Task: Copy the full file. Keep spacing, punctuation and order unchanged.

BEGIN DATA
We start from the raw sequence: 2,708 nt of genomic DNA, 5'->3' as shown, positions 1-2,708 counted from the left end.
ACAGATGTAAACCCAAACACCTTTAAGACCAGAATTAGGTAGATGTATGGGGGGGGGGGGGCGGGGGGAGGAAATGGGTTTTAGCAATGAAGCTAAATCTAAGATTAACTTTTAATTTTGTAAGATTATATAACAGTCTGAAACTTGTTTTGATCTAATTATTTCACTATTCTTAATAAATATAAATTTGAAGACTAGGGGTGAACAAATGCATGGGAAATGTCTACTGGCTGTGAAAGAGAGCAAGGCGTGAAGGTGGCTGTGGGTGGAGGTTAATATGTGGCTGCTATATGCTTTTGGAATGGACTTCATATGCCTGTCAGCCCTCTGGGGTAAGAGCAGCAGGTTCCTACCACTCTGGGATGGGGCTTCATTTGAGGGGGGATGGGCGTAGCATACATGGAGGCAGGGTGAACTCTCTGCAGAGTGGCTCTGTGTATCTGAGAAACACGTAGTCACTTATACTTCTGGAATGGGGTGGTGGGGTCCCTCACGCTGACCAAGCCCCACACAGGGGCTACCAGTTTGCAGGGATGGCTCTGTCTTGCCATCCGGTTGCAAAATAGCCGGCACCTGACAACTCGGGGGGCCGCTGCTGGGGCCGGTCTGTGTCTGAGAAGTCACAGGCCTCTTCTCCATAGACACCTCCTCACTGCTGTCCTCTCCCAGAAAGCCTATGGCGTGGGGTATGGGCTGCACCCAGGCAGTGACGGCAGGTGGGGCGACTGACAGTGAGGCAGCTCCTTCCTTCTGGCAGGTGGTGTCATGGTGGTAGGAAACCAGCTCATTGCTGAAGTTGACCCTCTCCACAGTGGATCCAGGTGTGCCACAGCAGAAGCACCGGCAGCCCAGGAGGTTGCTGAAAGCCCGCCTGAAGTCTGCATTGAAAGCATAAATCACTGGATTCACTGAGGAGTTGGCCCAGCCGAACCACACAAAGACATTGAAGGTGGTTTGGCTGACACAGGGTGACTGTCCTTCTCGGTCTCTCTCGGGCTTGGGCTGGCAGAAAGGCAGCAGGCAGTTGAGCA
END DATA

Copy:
We start from the raw sequence: 2,708 nt of genomic DNA, 5'->3' as shown, positions 1-2,708 counted from the left end.
ACAGATGTAAACCCAAACACCTTTAAGACCAGAATTAGGTAGATGTATGGGGGGGGGGGGGCGGGGGGAGGAAATGGGTTTTAGCAATGAAGCTAAATCTAAGATTAACTTTTAATTTTGTAAGATTATATAACAGTCTGAAACTTGTTTTGATCTAATTATTTCACTATTCTTAATAAATATAAATTTGAAGACTAGGGGTGAACAAATGCATGGGAAATGTCTACTGGCTGTGAAAGAGAGCAAGGCGTGAAGGTGGCTGTGGGTGGAGGTTAATATGTGGCTGCTATATGCTTTTGGAATGGACTTCATATGCCTGTCAGCCCTCTGGGGTAAGAGCAGCAGGTTCCTACCACTCTGGGATGGGGCTTCATTTGAGGGGGGATGGGCGTAGCATACATGGAGGCAGGGTGAACTCTCTGCAGAGTGGCTCTGTGTATCTGAGAAACACGTAGTCACTTATACTTCTGGAATGGGGTGGTGGGGTCCCTCACGCTGACCAAGCCCCACACAGGGGCTACCAGTTTGCAGGGATGGCTCTGTCTTGCCATCCGGTTGCAAAATAGCCGGCACCTGACAACTCGGGGGGCCGCTGCTGGGGCCGGTCTGTGTCTGAGAAGTCACAGGCCTCTTCTCCATAGACACCTCCTCACTGCTGTCCTCTCCCAGAAAGCCTATGGCGTGGGGTATGGGCTGCACCCAGGCAGTGACGGCAGGTGGGGCGACTGACAGTGAGGCAGCTCCTTCCTTCTGGCAGGTGGTGTCATGGTGGTAGGAAACCAGCTCATTGCTGAAGTTGACCCTCTCCACAGTGGATCCAGGTGTGCCACAGCAGAAGCACCGGCAGCCCAGGAGGTTGCTGAAAGCCCGCCTGAAGTCTGCATTGAAAGCATAAATCACTGGATTCACTGAGGAGTTGGCCCAGCCGAACCACACAAAGACATTGAAGGTGGTTTGGCTGACACAGGGTGACTGTCCTTCTCGGTCTCTCTCGGGCTTGGGCTGGCAGAAAGGCAGCAGGCAGTTGAGCA